The worst design features in homes

Each decade has had its share of questionable home design, from the extensive wood panelling and Harvest Gold appliances of the 1970s to the next decade’s overuse of glass blocks, vertical blinds and country-style decor.

Some of these serve as powerful buyer-repellant; others just ding the price, as people figure in the cost of covering up, ripping out or otherwise correcting these home fashion faux pas.

Shag carpeting

This deep-pile carpeting, named for its shaggy texture, was popular in the 1970s in a bright array of colours, including ‘Apache Flame’ and ‘Arroyo Gold.’

Sure, it was kid-friendly, but it trapped dirt and got matted easily, requiring the regular use of a shag rake to keep it from looking like a dog with mange.

While shag area rugs are now making a minor comeback with hipsters, agents say most buyers recoil at the old wall-to-wall stuff.

Popcorn ceilings

This ceiling treatment was popular between the 1950s and 1980s and was designed to reduce noise and hide imperfections. But this spray-on stucco has become the pariah of interior finishes, spawning a ‘cottage cheese’ removal industry. Agents and designers alike say they have seen far too much of this messy stuff.

What’s worse is that the earliest versions of this finish often contained asbestos fibres, so homeowners should get it tested before they try to scrape it off.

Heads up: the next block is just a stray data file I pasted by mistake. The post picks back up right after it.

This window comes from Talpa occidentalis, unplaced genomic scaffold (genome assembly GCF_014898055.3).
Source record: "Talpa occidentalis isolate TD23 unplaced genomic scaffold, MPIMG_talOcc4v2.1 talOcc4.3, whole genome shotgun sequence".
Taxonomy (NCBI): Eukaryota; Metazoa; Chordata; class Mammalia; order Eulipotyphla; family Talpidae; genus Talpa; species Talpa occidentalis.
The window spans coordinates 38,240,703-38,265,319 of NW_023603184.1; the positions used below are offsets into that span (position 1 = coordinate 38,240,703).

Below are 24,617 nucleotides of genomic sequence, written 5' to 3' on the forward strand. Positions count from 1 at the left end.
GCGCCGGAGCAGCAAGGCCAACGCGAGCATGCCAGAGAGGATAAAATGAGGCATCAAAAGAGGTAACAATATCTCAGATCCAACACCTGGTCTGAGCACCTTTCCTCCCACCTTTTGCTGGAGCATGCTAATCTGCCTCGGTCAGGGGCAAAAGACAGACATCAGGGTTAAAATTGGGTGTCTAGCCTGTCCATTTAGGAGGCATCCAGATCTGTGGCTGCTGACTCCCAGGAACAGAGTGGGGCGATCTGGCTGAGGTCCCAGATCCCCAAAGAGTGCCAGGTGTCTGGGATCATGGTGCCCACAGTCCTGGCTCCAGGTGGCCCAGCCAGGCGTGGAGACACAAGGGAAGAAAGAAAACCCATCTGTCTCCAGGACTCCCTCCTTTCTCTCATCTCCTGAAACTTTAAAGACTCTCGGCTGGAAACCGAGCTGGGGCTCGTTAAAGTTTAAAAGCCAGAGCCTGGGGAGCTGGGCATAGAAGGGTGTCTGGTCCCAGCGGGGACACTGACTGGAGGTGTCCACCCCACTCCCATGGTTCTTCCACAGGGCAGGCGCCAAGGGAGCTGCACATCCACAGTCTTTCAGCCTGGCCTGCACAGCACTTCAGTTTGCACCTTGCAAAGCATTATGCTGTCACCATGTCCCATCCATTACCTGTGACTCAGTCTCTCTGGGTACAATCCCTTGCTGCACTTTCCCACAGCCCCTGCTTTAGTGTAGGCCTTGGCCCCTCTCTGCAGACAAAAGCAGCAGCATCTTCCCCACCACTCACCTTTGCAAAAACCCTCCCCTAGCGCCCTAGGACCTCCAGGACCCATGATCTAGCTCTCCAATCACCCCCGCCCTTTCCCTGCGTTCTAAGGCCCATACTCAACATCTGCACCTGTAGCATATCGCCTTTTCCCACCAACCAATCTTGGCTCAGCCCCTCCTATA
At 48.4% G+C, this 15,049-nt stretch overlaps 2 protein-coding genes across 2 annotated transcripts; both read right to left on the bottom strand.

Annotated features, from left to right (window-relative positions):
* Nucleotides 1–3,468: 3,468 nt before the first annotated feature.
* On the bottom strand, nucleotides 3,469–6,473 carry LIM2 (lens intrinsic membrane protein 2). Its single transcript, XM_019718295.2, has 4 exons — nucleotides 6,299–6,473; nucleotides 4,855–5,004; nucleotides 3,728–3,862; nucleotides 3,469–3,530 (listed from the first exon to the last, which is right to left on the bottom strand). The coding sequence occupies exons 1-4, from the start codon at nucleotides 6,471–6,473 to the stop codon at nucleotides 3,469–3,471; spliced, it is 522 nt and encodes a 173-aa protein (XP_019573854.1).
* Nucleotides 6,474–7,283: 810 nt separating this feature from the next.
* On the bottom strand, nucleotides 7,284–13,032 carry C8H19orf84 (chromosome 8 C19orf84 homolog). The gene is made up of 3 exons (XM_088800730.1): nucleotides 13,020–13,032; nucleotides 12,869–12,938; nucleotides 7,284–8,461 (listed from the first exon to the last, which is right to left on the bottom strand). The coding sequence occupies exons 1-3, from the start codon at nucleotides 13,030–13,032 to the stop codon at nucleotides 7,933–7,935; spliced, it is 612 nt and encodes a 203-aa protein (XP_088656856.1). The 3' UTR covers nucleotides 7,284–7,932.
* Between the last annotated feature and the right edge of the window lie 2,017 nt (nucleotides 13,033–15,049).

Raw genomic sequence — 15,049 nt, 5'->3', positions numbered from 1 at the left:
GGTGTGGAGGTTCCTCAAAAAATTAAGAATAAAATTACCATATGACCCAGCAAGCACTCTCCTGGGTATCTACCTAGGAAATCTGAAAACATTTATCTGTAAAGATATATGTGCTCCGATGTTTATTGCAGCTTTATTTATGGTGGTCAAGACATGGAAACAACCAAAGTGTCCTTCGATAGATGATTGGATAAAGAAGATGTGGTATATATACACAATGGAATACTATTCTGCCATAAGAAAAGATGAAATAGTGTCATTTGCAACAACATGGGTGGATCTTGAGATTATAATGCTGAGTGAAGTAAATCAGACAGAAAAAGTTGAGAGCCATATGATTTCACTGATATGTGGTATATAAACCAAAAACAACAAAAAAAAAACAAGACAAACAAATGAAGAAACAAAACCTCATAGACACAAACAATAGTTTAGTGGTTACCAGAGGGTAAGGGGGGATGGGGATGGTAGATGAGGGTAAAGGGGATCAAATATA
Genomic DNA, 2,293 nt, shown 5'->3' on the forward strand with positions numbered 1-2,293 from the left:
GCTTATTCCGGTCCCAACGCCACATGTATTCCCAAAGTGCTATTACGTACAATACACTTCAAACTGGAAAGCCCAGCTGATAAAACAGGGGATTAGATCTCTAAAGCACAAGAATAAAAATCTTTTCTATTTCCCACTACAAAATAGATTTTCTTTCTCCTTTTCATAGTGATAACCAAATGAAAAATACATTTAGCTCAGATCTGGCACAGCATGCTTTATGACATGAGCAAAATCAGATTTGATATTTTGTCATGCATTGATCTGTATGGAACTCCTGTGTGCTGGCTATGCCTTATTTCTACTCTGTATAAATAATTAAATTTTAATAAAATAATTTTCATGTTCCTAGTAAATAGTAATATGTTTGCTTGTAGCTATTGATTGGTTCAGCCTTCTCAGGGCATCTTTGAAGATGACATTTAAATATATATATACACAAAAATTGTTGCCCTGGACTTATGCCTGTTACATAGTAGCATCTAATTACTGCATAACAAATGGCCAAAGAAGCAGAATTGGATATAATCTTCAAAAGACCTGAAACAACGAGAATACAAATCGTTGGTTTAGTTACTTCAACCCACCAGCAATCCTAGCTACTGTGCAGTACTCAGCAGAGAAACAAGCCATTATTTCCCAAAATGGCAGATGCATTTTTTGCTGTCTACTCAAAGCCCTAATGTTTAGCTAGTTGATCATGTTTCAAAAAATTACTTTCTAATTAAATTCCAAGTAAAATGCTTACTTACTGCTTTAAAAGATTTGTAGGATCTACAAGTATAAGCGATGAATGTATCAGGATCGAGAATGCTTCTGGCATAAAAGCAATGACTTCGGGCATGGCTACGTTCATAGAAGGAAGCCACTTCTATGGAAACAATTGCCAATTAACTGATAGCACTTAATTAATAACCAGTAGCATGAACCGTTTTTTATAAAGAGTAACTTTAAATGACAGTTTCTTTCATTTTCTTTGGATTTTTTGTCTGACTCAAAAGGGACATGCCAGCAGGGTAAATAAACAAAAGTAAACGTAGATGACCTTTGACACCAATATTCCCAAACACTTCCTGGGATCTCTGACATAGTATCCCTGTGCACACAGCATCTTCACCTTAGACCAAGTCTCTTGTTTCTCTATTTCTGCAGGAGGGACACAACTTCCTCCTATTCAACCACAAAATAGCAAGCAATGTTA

Colourful sinks and toilets

Real-estate agent Michelle Fitzgerald of Century 21 Affiliated in Beloit, Wis., has seen toilets in blue, green and pink. She says tubs are easier to hide from sellers, behind a shower curtain.

But the toilet and sink are front and centre.

‘It brings down the price they are going to offer, because they know they are going to have to fix it,’ Fitzgerald says.

Wood panelling

Big in the 1970s, this homey treatment is best left to vacation cabins, say designers and real-estate agents.

Installed on walls to convey a warm feeling — often paired with the aforementioned shag carpeting — buyers these days consider it dark and hard to deal with.

Mirrors everywhere!

Yes, mirrors do make a room look larger. But when glued across large expanses, they’re downright tacky.

Agents and designers often find themselves ripping out mirrored closet doors, backsplashes and — yuck — bedroom ceilings. We don’t have to tell you why that’s seedy, do we? Think rent-by-the-hour hotel rooms.

Source: Melinda Fulmer, MSN Real Estate

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